A DisAbility Legal Network event at the Clayton Hotel in Dublin 2 this morning (29 November) heard that the growing shift towards remote work had been a 'game-changer' for people with disabilities.
Full inclusion in the workforce was everybody's business, and not just those with a disability, the seminar heard.
The A&L Goodbody-organized event, entitled 'The future of hybrid work: opportunities and challenges for people with disabilities in the legal sector', heard from ALG trainee Caoimhe Grogan who said that, prior to COVID, worker requests for "reasonable accommodation" were commonly refused.
But employers have had to adapt, and research has found, that remote, part-time and hybrid contracts are essential for the inclusion, advancement, and retention of people with disabilities in the legal sector, regardless of seniority.
"The overarching reason for disability inclusion is not that it's a nice thing to do; it's the right thing to do," she said, adding that there was a clear business rationale for disability inclusion in terms of financial performance and attracting talent."
Researcher Joan O'Donnell told the attendees that Irish employment levels for people with disabilities were one of the lowest in Europe, at 37%.
The ESRI made a very strong link between work status and poverty, O'Donnell said.
"The role of employers is absolutely key to turning this around," she said, as if it was a recognition that the world of work was in constant flux.
Staff with disabilities had higher retention rates, lower absenteeism, and higher productivity, she added.
The presence of a disabled person on staff also enhanced the attractiveness of a firm to clients, O'Donnell said.
"That's because when your clients look at you, they see themselves reflected in your workforce.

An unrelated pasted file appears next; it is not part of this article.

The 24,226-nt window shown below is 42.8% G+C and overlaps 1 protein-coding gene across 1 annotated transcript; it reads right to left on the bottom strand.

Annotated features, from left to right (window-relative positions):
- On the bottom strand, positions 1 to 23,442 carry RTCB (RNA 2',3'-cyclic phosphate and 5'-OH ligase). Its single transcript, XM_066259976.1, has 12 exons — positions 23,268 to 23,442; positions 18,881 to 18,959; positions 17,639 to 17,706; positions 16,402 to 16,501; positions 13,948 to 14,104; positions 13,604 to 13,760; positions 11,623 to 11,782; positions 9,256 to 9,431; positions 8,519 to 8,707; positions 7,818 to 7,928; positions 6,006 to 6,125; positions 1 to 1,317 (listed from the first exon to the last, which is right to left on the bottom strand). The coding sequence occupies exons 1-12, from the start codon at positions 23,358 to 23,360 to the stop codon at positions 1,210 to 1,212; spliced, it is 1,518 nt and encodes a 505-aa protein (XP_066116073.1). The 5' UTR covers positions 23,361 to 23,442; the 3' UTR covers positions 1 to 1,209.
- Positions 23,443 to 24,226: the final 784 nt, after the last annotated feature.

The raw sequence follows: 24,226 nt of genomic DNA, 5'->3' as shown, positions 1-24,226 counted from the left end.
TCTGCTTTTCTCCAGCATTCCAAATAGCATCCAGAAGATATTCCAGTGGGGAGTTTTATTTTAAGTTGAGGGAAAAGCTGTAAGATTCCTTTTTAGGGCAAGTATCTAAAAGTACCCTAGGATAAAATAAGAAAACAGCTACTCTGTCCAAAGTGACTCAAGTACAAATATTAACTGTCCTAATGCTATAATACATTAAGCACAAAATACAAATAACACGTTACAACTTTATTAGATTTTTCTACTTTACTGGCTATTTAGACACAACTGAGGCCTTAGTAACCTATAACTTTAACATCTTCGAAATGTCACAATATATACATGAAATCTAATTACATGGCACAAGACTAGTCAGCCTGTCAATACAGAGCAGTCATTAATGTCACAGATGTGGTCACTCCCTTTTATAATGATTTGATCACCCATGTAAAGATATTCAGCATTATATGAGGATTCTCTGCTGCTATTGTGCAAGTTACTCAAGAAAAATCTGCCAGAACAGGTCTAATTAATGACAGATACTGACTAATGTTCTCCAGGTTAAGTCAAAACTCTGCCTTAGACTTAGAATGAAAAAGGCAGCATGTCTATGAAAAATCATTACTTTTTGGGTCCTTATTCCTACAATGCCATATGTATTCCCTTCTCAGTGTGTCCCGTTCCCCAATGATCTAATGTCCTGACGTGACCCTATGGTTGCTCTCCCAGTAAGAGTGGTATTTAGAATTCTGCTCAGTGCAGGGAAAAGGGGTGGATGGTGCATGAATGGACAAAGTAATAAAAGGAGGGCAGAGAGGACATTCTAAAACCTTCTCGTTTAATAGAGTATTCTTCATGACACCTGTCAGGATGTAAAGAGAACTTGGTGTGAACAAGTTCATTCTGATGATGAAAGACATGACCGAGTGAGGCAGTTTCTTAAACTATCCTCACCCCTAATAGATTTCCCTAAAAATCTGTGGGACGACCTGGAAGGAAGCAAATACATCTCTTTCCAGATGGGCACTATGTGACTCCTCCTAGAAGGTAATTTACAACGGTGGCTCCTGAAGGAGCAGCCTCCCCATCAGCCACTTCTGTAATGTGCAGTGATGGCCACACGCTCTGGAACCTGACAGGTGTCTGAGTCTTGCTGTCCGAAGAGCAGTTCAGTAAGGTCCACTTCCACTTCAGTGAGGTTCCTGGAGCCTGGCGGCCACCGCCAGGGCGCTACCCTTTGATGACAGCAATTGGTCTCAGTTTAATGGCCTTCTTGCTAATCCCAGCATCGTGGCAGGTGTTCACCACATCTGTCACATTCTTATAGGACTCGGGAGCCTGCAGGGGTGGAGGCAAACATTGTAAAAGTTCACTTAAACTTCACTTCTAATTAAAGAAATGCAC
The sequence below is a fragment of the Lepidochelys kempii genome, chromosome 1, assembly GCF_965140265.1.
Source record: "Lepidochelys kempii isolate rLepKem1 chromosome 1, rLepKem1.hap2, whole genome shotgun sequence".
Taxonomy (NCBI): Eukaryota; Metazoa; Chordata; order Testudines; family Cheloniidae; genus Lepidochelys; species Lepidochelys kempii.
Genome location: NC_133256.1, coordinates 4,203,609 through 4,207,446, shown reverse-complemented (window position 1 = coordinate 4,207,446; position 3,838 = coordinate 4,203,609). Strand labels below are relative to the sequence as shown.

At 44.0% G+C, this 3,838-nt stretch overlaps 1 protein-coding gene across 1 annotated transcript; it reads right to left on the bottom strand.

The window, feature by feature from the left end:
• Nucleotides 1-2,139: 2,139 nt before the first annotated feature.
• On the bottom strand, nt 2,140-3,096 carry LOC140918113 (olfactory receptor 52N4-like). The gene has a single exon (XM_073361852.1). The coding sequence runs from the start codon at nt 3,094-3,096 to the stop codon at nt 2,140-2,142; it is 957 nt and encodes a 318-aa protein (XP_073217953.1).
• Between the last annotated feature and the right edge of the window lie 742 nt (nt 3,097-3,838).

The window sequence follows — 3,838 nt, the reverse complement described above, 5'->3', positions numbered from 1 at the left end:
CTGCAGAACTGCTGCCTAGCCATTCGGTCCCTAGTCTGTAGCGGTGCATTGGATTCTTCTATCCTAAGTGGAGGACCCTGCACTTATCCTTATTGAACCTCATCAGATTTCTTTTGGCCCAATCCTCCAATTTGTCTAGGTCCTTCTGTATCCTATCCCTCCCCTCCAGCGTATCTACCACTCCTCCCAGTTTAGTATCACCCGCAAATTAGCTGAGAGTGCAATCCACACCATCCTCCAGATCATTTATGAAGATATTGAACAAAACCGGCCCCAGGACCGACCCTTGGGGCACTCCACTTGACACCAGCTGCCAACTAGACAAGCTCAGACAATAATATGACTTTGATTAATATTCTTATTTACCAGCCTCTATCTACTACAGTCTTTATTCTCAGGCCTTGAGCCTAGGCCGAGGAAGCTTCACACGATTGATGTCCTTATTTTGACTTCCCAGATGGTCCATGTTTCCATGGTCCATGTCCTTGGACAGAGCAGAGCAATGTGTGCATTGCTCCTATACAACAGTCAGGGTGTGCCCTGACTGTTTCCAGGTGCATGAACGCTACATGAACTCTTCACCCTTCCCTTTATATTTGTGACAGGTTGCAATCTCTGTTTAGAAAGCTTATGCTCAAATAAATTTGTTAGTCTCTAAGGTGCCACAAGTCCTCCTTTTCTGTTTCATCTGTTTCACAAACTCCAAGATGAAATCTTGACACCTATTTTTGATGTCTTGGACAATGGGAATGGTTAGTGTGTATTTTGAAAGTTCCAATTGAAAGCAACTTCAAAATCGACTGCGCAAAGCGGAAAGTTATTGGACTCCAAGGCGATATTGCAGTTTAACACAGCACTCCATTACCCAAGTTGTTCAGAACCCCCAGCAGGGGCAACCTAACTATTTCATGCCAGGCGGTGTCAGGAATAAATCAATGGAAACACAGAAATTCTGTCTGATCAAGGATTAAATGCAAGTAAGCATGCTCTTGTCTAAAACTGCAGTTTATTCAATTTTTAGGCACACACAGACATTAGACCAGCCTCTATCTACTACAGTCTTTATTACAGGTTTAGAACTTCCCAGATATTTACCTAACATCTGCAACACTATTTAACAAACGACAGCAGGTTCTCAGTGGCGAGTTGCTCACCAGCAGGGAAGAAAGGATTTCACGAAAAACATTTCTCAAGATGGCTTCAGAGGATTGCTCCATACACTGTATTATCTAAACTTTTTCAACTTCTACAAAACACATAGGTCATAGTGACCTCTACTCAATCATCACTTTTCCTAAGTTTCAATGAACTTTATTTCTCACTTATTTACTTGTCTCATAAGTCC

"We must remember that over 614,000 people in Ireland have a disability - that's 13.5% of the population," she said.
The numbers of children being diagnosed with an illness or disability had risen by 13% in the last ten years alone, O'Donnell added.
Having a disability was simply part of the human condition and touched many of our lives in one way or another, she added.
Technology now allows greater autonomy and the flexibility for employers to make reasonable accommodation, O'Donnell stated.
The pandemic also allowed those with disabilities to feel a little bit more connected to their organizations, using technology, she said.
Colleagues also got a greater insight into each other's lives, the researcher added.
O'Donnell's research also showed that the purpose of work was reaffirmed, for both employers and employees, during the pandemic.
"Staying connected was important - not just to support mental health, but also to support a sense of belonging and of being part of something bigger than ourselves," she said.
Working towards a common purpose and having a shared work identity made inclusion and diversity a lot easier, O'Donnell commented.
However, while employers may want more visibility for those with disabilities in their workplaces, they may lack the confidence to recruit such staff.
Changing this will involve rethinking the emerging world of work, and managers must be enabled to access policies and supports.
There was also a misconception that providing accessible and assistive technology was prohibitively expensive, when this was not actually the case, O'Donnell added.
She said that employers should turn the lens on their own organizations, and speak to people with disabilities, rather than bringing in external expertise.
Dr Patricia McCarthy of Trinity College said: “Success is when there is a culture in place that enables disabled people to feel confident to openly discuss their Reasonable Accommodation and to know that these will be implemented in an authentic manner.
“Organisations need to appreciate that proactively accommodating the needs of disabled employees promotes equity for all in the workplace”.
William Fry associate solicitor Jane Barrett said that the pandemic had given her the option to work at home in a way that had been transformative in terms of managing chronic pain and having adequate rest periods.
Barrett added that she was currently doing a Law Society course completely online, which she had found "really beneficial".
Prior to the pandemic, the solicitor had been considering whether she would be able to continue with full-time work.
These factors added to the disability pay gap, she said, and would impede career progress.
Barrett concluded by expressing the hope that the legal sector would employ more people with disabilities in a way that they could work efficiently and effectively, while being able to progress their careers.
In this way, senior legal leaders with a disability could provide a role model for more junior people in the future, she said.